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Minnesota air pollution alert poses disproportionate risk

(Via the AAFA)

The Minnesota Pollution Control Agency has issued an air quality alert due to increased ozone in the lower atmosphere. That means the air quality is particularly unsafe for folks with respiratory conditions, children and teens, people engaging in physical activity outdoors, and otherwise healthy people who may be sensitive for genetic reasons.

The areas affected include the Twin Cities metropolitan area, St. Cloud, Hinckley, Mankato, Albert Lea, and Rochester regions, as well as the tribal nations of Prairie Island, Leech Lake, and Mille Lacs. According to the MPCA, the culprit is a mixture of high temps and low humidity, which causes toxic reactions to two types of pollutants, volatile organic compounds and nitrogen oxides.

The health risk disproportionately affects communities of color, who in the U.S. are more likely to be concentrated in environments that - due to systemic factors - result in disproportionate rates of illnesses. Air quality is connected to respiratory health. And in the United States, Black, Hispanic, and Indigenous folk are diagnosed with asthma more than any other racial demographic. These racial groups are also more likely to be hospitalized or die by the condition as well.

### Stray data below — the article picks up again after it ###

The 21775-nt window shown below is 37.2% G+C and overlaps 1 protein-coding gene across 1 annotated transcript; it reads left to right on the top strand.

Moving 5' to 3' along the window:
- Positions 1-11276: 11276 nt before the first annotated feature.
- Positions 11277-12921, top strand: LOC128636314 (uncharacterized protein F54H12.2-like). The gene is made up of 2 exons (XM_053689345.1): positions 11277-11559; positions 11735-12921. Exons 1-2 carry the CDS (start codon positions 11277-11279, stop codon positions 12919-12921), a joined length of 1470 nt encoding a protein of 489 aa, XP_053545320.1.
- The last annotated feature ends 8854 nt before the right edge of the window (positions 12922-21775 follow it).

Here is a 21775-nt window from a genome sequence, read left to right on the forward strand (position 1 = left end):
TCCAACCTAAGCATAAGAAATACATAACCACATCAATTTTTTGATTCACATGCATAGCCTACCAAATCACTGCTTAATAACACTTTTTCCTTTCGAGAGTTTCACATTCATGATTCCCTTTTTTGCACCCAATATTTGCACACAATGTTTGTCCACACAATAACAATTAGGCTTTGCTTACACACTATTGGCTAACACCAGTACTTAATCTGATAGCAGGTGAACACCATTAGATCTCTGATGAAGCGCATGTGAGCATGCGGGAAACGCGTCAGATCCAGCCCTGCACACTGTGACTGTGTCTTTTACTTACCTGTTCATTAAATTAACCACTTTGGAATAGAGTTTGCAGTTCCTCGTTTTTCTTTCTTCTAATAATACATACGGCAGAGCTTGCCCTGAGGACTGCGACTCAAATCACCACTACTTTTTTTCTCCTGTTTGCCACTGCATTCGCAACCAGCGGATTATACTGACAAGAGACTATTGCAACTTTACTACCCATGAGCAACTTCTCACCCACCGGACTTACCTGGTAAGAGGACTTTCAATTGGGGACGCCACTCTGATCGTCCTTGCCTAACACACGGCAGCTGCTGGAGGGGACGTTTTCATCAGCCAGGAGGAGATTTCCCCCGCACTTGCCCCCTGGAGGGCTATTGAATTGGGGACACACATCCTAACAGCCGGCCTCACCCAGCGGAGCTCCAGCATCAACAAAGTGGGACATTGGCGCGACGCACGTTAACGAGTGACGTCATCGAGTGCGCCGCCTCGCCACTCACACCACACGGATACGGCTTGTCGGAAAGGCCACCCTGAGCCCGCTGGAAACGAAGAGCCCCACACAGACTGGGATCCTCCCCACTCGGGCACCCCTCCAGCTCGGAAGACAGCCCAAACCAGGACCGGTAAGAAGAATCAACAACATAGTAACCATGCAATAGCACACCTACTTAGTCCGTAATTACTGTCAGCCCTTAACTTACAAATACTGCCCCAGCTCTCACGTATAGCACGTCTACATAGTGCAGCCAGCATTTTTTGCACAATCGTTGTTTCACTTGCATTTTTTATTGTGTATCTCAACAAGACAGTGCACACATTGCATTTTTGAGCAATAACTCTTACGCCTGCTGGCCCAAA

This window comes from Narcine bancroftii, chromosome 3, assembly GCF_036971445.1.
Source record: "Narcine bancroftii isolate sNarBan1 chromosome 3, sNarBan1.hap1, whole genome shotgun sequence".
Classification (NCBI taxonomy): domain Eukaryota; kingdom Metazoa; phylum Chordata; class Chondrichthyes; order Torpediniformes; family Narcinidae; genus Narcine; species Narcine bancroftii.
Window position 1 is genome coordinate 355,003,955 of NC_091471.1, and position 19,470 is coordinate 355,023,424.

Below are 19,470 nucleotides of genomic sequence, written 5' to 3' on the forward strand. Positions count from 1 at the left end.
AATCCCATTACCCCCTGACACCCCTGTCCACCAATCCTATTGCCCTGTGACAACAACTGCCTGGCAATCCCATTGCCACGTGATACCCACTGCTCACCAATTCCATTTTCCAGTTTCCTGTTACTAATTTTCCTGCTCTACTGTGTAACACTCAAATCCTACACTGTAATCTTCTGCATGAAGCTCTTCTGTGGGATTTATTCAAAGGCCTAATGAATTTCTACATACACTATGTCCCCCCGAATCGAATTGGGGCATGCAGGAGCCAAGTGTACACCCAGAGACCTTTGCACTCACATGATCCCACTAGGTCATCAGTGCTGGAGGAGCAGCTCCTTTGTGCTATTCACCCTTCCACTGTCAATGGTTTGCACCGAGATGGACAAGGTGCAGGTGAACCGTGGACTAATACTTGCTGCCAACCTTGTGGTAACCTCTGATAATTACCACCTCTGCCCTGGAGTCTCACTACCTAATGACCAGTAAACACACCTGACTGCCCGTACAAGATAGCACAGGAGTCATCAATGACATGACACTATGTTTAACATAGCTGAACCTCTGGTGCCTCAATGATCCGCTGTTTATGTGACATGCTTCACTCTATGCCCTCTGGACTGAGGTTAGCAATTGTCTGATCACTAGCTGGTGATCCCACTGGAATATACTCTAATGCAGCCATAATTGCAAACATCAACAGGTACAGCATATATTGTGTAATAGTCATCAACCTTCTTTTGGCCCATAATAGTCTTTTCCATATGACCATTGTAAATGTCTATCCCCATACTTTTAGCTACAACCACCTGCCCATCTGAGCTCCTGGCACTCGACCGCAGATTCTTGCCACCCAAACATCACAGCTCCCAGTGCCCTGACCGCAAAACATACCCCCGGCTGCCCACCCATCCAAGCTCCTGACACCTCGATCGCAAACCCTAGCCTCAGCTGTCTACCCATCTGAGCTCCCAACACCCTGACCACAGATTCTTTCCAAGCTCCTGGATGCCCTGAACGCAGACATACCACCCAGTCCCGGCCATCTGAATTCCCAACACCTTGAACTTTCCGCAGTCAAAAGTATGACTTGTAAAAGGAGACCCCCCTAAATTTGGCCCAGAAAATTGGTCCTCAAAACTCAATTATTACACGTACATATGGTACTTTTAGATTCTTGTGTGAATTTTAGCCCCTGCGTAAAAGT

A 2020 report by the Asthma and Allergy Foundation of America found that “Over the past 15 years, there have been moderate advances in U.S. public policy, health care and research, but racial gaps in asthma outcomes have not changed. Minority groups continue to bear disproportionate hardship in managing asthma.”

The majority of Minnesota’s communities of color are concentrated in the Twin Cities metropolitan area. In 2015, ten percent of all deaths in this region resulted from air pollution.

“The burden of air pollution falls heavier on some communities within our cities than on others, contributing to preventable deaths and worsening heart and lung disease,” said Dr. Brooke Cunningham, assistant commissioner of MDH’s Health Equity Bureau. “It seems like we all breathe the same quality air. The differences are not always visible.

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